Just finished reading a very interesting book about the City of Napa by Lauren Coodley with Paula Amen Schmitt titled “Napa The Transformation of an American Town“.
Couple of facts I discovered from reading it:
- “In 1924 Rudolph Boysen, a farmer and amateur horticulturalist, developed the boysenberry while living on Third Avenue, by combining pollen from a blackberry and “some other kind of berry.” When he left for Anaheim in 1925, he took six vines with him, which he planted in an orange grove. His new berry was 50 percent bigger and juicier than the blackberry, but no one was interested until 1932, when George Darrow, a scientist from the U. S. Department of Agriculture, went to Anaheim to find him. Darrow asked Walter Knott, a local berry expert, for help in the search. The two of them tracked down Boysen, who had become a city parks superintendent. He led them to the orange grove where the vines remained half dead, on the verge of extinction. They transplanted vines to Knott’s farm, and began selling berries at their farm stand in 1935. The size and popularity of what Knott dubbed “boysenberries” led to the sucess of Knott’s Berry Farm.”
- “A spectacular event occurred on F Street in 1915. Napa Register reporter Phyllis King described it as “the sounds of music and voices heard throughout the city seeming to come from the heavens. Many thought the world was coming to an end and scrambled for cover.” The sounds were produced by Peter Jensen and Edwin Pridham, who had moved to Napa from San Francisco to work on a new type of telephone receiver. Jensen recalled that “San Francisco businessman Dick O’Conner sent us out in the country where we could work undisturbed.” They bought their bungalow at 1606 F Street for $2,500. When they developed the “dynamic loud speaking telephone,” Jensen wrote, “It was the first `great voice’ … which became the voice of public speakers, the voice of film, and last but not least, the voice of radio.” Jensen and Pridham entertained Napans by playing records over their loudspeaker all that summer. The two left Napa in 1916 to establish a factory in Oakland, naming their company Magnavox, the Latin word for “great voice.””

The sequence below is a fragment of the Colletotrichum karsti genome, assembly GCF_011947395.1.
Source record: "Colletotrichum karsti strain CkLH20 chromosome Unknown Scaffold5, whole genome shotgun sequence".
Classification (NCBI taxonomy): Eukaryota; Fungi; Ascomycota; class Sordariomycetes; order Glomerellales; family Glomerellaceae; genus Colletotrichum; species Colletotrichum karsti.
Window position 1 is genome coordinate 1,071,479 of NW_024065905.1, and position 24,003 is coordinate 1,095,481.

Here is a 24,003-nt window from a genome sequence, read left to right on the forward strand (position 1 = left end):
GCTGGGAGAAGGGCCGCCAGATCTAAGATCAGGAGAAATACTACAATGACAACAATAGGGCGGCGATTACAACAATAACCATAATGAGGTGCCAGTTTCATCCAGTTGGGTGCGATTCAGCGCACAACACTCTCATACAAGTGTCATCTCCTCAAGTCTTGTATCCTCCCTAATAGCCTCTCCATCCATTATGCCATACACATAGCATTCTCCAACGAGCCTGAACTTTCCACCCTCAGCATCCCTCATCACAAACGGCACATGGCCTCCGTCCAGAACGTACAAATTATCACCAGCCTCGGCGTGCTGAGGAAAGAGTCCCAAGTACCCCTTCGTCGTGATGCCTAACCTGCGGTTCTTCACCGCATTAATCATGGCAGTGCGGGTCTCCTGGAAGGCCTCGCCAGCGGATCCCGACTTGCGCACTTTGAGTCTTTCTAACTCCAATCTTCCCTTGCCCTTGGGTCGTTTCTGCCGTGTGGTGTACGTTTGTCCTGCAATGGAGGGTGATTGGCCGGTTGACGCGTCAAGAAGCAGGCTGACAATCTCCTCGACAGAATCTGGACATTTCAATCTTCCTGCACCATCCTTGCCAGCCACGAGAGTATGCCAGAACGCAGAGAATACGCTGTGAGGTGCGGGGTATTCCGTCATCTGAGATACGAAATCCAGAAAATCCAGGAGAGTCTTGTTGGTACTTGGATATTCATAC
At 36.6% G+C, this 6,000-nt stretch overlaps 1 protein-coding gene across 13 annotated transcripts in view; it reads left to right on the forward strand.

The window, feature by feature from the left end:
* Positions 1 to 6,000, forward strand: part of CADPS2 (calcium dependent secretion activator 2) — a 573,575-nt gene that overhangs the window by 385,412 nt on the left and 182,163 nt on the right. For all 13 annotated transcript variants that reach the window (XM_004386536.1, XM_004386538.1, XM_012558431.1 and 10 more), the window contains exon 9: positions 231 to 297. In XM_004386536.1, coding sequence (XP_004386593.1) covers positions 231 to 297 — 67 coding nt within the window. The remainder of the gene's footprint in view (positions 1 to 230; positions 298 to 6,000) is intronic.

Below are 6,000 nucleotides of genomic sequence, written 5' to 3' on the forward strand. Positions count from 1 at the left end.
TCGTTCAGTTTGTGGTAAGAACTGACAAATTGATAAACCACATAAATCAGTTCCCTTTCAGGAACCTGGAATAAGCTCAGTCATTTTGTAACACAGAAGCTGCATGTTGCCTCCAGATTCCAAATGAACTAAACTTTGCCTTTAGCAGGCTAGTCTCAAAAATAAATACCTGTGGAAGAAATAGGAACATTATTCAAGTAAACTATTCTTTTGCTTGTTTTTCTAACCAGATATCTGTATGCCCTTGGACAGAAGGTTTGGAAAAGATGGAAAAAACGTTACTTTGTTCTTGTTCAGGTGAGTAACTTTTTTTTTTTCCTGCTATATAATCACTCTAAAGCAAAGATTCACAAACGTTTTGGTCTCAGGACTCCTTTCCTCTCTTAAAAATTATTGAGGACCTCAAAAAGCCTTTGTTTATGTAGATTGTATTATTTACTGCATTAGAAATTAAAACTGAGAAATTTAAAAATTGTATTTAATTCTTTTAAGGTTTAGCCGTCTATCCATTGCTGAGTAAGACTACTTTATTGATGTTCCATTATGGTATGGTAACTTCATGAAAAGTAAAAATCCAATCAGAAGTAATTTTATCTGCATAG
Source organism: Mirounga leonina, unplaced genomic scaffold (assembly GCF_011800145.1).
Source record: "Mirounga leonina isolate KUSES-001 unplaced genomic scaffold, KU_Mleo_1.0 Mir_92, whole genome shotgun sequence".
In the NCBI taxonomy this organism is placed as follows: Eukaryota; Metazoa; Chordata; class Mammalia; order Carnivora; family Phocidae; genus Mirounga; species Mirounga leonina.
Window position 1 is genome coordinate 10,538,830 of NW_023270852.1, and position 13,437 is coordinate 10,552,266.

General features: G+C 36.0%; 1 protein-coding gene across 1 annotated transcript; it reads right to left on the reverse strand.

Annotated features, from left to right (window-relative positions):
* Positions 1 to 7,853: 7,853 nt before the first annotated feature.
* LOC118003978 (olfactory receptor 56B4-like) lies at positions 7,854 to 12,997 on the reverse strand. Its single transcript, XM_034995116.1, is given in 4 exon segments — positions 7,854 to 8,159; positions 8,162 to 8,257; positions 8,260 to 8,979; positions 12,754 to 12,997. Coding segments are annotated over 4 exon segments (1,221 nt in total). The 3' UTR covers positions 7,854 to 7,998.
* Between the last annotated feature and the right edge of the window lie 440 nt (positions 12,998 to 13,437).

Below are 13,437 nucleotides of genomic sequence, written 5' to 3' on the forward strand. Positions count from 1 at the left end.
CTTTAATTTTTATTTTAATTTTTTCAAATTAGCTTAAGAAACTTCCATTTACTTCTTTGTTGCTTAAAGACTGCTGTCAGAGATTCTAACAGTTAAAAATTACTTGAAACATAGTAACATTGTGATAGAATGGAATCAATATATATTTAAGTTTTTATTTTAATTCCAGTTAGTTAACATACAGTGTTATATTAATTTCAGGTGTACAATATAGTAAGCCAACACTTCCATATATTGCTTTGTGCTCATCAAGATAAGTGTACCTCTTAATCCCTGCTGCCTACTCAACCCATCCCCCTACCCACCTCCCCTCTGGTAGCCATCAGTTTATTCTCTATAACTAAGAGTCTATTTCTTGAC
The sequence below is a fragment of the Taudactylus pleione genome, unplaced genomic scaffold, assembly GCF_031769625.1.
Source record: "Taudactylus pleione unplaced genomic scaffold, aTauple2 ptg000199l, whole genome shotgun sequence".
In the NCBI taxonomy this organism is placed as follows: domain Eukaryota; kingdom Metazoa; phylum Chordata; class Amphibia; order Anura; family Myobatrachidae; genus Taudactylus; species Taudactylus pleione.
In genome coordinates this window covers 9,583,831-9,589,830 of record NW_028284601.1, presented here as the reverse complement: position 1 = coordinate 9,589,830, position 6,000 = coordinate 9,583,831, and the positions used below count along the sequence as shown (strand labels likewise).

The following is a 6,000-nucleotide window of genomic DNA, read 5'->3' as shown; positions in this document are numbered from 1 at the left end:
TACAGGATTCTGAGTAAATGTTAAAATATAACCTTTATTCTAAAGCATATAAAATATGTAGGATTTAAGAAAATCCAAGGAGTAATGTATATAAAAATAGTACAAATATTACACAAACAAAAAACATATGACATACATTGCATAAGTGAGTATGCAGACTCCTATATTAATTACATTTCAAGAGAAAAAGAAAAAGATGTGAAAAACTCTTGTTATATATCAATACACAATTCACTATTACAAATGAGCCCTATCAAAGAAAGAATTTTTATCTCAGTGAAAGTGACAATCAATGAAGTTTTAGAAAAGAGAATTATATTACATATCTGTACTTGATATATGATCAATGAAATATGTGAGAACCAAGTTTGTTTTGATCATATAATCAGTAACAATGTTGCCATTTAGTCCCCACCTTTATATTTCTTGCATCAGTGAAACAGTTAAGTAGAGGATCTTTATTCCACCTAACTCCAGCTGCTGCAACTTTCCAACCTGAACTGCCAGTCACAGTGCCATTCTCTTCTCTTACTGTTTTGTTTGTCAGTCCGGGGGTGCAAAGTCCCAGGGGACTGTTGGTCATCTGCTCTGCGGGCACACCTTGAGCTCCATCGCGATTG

- “Theresa Tamburelli owned and operated the Depot Restaurant along with her husband Joseph. The Depot was next to the train station, across the street from Rough Rider and the Brooklyn Hotel, next to the train station. In 1930, Tamburelli ran out of pasta dough while cooking for a visiting team from San Francisco baseball players. Remembering her mother’s cooking, she boiled up tiny dumplings of ravioli filling, and named it “malfatti”.”
I truly enjoyed reading this book and hope you will consider it. ENJOY